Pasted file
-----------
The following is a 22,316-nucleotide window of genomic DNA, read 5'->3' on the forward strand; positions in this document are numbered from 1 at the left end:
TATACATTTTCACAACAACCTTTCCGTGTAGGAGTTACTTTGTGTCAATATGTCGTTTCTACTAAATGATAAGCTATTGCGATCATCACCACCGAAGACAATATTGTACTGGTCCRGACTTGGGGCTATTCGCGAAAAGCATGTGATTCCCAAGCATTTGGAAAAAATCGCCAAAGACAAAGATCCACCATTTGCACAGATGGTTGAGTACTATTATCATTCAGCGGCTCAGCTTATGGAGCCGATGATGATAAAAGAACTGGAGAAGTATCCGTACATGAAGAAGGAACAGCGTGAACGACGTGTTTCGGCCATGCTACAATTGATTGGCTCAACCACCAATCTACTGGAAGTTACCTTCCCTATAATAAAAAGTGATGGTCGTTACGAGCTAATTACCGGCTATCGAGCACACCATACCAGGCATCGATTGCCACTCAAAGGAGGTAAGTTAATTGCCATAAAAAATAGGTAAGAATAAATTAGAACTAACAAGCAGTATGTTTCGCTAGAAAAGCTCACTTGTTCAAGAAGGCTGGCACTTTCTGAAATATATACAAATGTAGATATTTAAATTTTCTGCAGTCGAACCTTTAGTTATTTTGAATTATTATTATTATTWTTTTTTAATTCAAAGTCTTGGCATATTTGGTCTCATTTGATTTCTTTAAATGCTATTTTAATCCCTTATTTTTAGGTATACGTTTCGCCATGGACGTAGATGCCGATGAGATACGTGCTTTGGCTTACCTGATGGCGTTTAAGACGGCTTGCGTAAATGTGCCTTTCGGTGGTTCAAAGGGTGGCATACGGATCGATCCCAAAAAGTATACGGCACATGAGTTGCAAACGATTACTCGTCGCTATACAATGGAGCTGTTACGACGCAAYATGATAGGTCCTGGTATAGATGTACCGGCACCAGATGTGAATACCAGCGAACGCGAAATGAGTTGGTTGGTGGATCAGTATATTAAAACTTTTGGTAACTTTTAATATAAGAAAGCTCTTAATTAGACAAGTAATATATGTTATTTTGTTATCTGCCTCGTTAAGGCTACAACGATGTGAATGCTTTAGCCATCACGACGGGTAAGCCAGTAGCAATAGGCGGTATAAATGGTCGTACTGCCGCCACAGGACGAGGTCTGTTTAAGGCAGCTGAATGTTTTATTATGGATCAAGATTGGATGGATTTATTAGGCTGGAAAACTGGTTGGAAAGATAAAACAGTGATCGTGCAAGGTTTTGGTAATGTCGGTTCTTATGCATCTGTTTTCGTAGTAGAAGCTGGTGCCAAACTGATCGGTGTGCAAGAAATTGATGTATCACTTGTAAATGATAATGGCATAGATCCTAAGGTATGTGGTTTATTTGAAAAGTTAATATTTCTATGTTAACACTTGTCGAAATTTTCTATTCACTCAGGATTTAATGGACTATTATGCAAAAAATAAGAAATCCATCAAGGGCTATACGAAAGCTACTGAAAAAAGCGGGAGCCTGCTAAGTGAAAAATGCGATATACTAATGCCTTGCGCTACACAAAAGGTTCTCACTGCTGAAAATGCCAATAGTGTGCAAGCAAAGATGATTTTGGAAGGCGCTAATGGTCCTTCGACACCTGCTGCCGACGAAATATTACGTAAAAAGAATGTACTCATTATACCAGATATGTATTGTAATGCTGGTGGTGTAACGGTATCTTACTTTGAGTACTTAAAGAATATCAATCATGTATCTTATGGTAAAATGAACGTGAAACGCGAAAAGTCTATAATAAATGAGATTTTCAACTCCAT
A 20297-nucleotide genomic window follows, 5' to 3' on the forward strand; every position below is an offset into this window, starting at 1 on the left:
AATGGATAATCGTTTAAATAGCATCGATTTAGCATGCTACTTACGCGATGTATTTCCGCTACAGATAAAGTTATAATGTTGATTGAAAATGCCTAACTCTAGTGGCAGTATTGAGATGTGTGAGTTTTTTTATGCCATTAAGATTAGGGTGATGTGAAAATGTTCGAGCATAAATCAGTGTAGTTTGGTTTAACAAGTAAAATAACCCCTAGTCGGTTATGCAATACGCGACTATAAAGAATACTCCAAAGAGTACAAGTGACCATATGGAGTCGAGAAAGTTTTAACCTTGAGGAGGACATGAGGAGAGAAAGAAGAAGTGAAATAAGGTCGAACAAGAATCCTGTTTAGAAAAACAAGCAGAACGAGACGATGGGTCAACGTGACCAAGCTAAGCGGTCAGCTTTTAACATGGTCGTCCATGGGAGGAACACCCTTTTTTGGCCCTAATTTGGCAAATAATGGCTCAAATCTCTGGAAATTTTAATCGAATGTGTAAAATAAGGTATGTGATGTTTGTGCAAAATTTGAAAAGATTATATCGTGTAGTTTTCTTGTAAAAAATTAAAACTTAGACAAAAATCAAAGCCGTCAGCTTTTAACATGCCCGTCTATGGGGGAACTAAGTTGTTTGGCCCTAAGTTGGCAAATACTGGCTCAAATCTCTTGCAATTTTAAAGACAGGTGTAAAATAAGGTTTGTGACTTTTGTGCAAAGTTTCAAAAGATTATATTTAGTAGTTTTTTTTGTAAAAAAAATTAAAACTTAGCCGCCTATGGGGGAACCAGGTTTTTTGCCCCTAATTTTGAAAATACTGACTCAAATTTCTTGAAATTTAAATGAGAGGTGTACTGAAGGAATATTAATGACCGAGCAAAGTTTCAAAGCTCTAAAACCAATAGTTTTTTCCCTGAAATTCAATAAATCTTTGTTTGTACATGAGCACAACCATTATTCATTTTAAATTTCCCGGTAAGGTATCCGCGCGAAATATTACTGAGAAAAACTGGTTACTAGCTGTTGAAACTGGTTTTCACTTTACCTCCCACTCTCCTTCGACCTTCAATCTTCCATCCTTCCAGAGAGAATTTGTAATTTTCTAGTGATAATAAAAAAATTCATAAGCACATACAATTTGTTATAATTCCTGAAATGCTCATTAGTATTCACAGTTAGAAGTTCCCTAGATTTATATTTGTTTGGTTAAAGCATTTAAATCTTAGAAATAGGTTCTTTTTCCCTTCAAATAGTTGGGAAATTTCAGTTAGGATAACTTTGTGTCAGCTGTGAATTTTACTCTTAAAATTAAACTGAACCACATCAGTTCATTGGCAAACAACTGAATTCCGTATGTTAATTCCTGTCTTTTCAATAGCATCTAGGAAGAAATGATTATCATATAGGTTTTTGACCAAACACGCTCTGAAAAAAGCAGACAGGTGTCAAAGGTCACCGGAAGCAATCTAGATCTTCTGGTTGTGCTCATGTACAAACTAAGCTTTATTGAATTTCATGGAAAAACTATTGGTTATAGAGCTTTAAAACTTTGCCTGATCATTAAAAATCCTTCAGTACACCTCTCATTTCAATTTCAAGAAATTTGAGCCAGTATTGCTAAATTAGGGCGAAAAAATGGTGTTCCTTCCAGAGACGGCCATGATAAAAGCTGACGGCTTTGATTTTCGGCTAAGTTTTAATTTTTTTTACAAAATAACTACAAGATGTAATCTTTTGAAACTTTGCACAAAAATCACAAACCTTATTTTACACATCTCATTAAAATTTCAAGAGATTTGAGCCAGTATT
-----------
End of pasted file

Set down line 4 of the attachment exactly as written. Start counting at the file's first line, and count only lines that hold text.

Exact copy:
AATGGATAATCGTTTAAATAGCATCGATTTAGCATGCTACTTACGCGATGTATTTCCGCTACAGATAAAGTTATAATGTTGATTGAAAATGCCTAACTCTAGTGGCAGTATTGAGATGTGTGAGTTTTTTTATGCCATTAAGATTAGGGTGATGTGAAAATGTTCGAGCATAAATCAGTGTAGTTTGGTTTAACAAGTAAAATAACCCCTAGTCGGTTATGCAATACGCGACTATAAAGAATACTCCAAAGAGTACAAGTGACCATATGGAGTCGAGAAAGTTTTAACCTTGAGGAGGACATGAGGAGAGAAAGAAGAAGTGAAATAAGGTCGAACAAGAATCCTGTTTAGAAAAACAAGCAGAACGAGACGATGGGTCAACGTGACCAAGCTAAGCGGTCAGCTTTTAACATGGTCGTCCATGGGAGGAACACCCTTTTTTGGCCCTAATTTGGCAAATAATGGCTCAAATCTCTGGAAATTTTAATCGAATGTGTAAAATAAGGTATGTGATGTTTGTGCAAAATTTGAAAAGATTATATCGTGTAGTTTTCTTGTAAAAAATTAAAACTTAGACAAAAATCAAAGCCGTCAGCTTTTAACATGCCCGTCTATGGGGGAACTAAGTTGTTTGGCCCTAAGTTGGCAAATACTGGCTCAAATCTCTTGCAATTTTAAAGACAGGTGTAAAATAAGGTTTGTGACTTTTGTGCAAAGTTTCAAAAGATTATATTTAGTAGTTTTTTTTGTAAAAAAAATTAAAACTTAGCCGCCTATGGGGGAACCAGGTTTTTTGCCCCTAATTTTGAAAATACTGACTCAAATTTCTTGAAATTTAAATGAGAGGTGTACTGAAGGAATATTAATGACCGAGCAAAGTTTCAAAGCTCTAAAACCAATAGTTTTTTCCCTGAAATTCAATAAATCTTTGTTTGTACATGAGCACAACCATTATTCATTTTAAATTTCCCGGTAAGGTATCCGCGCGAAATATTACTGAGAAAAACTGGTTACTAGCTGTTGAAACTGGTTTTCACTTTACCTCCCACTCTCCTTCGACCTTCAATCTTCCATCCTTCCAGAGAGAATTTGTAATTTTCTAGTGATAATAAAAAAATTCATAAGCACATACAATTTGTTATAATTCCTGAAATGCTCATTAGTATTCACAGTTAGAAGTTCCCTAGATTTATATTTGTTTGGTTAAAGCATTTAAATCTTAGAAATAGGTTCTTTTTCCCTTCAAATAGTTGGGAAATTTCAGTTAGGATAACTTTGTGTCAGCTGTGAATTTTACTCTTAAAATTAAACTGAACCACATCAGTTCATTGGCAAACAACTGAATTCCGTATGTTAATTCCTGTCTTTTCAATAGCATCTAGGAAGAAATGATTATCATATAGGTTTTTGACCAAACACGCTCTGAAAAAAGCAGACAGGTGTCAAAGGTCACCGGAAGCAATCTAGATCTTCTGGTTGTGCTCATGTACAAACTAAGCTTTATTGAATTTCATGGAAAAACTATTGGTTATAGAGCTTTAAAACTTTGCCTGATCATTAAAAATCCTTCAGTACACCTCTCATTTCAATTTCAAGAAATTTGAGCCAGTATTGCTAAATTAGGGCGAAAAAATGGTGTTCCTTCCAGAGACGGCCATGATAAAAGCTGACGGCTTTGATTTTCGGCTAAGTTTTAATTTTTTTTACAAAATAACTACAAGATGTAATCTTTTGAAACTTTGCACAAAAATCACAAACCTTATTTTACACATCTCATTAAAATTTCAAGAGATTTGAGCCAGTATT